Covid lockdowns could bring world shipping to a halt: expert
CLOSURES of international borders, flight caps and Covid quarantines pose a grave threat to global supply chains and the welfare of seafarers, warns Australian Maritime Safety Authority (AMSA) chief Mick Kinley
CLOSURES of international borders, flight caps and Covid quarantines pose a grave threat to global supply chains and the welfare of seafarers, warns Australian Maritime Safety Authority (AMSA) chief Mick Kinley.
Global shipping could 'grind to a halt' or serious accidents occur because of the extreme pressure on crew, some of whom have not set foot on land for 17 months, he said, reported Singapore's Straits Times.
Safety and labour rules are being flouted as crews are marooned at sea for up to 17 months, with their welfare at risk, he said.
'If we don't deal with this problem, then eventually they could down tools. So we have to keep on top of it and we have to keep working on it,' Mr Kinley told London's Financial Times.
Since the end of June, AMSA has detained seven ships visiting Australian ports because of alleged breaches of maritime regulations and last week banned a bulk carrier, Unison Jasper, for six months.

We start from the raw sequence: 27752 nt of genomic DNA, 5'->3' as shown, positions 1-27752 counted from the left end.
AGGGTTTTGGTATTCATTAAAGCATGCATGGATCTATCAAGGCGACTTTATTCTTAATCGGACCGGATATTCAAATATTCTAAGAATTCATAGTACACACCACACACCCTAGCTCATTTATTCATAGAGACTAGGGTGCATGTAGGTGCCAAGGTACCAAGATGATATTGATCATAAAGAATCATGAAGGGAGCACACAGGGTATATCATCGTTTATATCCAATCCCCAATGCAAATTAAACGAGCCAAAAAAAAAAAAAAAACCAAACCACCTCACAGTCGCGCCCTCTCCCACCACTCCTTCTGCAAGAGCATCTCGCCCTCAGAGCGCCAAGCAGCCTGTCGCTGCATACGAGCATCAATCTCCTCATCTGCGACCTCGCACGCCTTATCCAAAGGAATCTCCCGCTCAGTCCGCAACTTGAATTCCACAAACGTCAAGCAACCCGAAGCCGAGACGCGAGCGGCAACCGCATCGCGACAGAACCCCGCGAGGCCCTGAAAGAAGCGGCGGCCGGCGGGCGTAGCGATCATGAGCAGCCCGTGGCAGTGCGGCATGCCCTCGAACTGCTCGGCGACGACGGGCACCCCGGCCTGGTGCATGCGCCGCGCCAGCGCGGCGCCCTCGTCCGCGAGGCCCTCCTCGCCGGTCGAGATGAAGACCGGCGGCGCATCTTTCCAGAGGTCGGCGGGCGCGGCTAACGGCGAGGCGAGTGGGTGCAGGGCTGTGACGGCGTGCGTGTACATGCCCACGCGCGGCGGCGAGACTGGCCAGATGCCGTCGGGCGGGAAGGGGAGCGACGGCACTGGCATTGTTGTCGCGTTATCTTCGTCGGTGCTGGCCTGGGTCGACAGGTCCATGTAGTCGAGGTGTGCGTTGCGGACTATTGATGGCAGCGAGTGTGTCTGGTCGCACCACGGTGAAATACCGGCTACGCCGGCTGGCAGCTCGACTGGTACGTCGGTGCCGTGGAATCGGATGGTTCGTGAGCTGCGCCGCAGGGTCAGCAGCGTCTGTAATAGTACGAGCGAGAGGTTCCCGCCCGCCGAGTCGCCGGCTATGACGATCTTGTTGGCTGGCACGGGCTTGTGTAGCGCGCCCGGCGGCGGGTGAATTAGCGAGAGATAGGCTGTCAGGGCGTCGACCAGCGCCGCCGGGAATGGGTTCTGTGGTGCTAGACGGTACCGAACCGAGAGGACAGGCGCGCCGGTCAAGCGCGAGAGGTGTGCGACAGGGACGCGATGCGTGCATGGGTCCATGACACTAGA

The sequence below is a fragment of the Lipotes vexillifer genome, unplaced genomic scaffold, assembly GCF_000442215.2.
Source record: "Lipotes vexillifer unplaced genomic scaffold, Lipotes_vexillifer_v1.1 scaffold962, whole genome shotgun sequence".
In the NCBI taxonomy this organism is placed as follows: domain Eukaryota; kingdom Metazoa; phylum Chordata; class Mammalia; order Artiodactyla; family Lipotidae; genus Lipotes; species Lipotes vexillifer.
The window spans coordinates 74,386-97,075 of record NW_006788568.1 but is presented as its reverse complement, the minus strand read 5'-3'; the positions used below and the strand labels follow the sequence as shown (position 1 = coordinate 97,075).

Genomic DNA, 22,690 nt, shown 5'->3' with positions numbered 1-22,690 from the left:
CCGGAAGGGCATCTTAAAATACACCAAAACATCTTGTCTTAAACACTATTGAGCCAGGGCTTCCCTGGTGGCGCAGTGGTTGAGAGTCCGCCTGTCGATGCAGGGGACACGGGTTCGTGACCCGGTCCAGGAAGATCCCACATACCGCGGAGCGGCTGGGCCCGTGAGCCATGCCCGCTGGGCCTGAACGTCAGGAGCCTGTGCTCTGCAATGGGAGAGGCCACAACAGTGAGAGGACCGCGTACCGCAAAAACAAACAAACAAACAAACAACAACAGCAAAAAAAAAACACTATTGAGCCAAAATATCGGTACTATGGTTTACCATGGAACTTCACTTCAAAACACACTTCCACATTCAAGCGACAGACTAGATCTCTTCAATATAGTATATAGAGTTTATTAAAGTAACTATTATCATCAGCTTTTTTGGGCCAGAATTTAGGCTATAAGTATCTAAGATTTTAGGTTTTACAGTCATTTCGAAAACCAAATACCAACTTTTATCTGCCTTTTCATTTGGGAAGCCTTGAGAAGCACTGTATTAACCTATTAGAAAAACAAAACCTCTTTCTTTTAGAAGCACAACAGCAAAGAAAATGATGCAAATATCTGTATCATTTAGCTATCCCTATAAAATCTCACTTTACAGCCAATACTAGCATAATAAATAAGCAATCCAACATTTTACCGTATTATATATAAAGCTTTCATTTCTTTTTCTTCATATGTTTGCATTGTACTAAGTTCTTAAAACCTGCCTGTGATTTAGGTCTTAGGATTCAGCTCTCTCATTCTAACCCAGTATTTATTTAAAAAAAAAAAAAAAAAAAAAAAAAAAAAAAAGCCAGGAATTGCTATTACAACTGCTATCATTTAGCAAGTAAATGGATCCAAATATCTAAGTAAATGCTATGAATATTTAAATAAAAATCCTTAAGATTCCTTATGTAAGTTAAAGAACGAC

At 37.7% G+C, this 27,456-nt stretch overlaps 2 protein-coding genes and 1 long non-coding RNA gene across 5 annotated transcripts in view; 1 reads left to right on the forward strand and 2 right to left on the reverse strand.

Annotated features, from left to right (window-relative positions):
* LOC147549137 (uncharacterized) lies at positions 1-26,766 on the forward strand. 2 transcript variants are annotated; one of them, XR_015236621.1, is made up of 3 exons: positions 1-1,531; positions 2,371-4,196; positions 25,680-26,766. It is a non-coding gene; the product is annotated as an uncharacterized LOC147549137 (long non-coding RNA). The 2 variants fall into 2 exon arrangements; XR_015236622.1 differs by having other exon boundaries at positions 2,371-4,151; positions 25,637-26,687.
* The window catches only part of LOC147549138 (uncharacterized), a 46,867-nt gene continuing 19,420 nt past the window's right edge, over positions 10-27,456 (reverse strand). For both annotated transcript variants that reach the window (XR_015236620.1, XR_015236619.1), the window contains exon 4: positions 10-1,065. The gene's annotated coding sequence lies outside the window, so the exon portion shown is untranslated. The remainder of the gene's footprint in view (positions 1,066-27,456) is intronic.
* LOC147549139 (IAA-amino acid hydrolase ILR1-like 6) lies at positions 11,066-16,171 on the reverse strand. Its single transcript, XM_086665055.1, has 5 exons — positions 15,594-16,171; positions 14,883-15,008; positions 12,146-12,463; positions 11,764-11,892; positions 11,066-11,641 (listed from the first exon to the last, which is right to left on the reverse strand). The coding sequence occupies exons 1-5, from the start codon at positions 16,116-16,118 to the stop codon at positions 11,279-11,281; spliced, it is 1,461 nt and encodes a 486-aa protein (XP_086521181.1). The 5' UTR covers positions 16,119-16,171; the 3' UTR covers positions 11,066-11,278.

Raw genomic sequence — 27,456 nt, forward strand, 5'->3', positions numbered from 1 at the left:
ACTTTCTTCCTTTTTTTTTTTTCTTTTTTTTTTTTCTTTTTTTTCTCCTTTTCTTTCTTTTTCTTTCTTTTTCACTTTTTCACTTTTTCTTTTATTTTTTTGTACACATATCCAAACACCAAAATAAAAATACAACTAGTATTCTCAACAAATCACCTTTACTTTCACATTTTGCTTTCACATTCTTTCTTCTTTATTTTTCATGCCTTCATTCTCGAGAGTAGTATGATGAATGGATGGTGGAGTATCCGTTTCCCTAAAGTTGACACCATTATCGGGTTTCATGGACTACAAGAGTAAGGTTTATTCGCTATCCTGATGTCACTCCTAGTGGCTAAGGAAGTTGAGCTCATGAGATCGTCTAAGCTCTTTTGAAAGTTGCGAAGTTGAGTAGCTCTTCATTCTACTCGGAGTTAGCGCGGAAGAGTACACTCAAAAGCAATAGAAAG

In some instances, ships have been unable to leave port owing to the difficulty of replacing crew, who have asked the authorities to help them to be allowed off vessels.
Restrictions at ports around the world on ships docking to change crew - an essential process within the day-to-day running of the industry - have meant that huge numbers of seafarers have been unable to return home this year.
The International Chamber of Shipping recently estimated that 250,000 seafarers are stuck at sea, beyond their contracts.
Under the Maritime Labour Convention, a binding international regulation, the maximum period seafarers should serve onboard a vessel without leave is 11 months.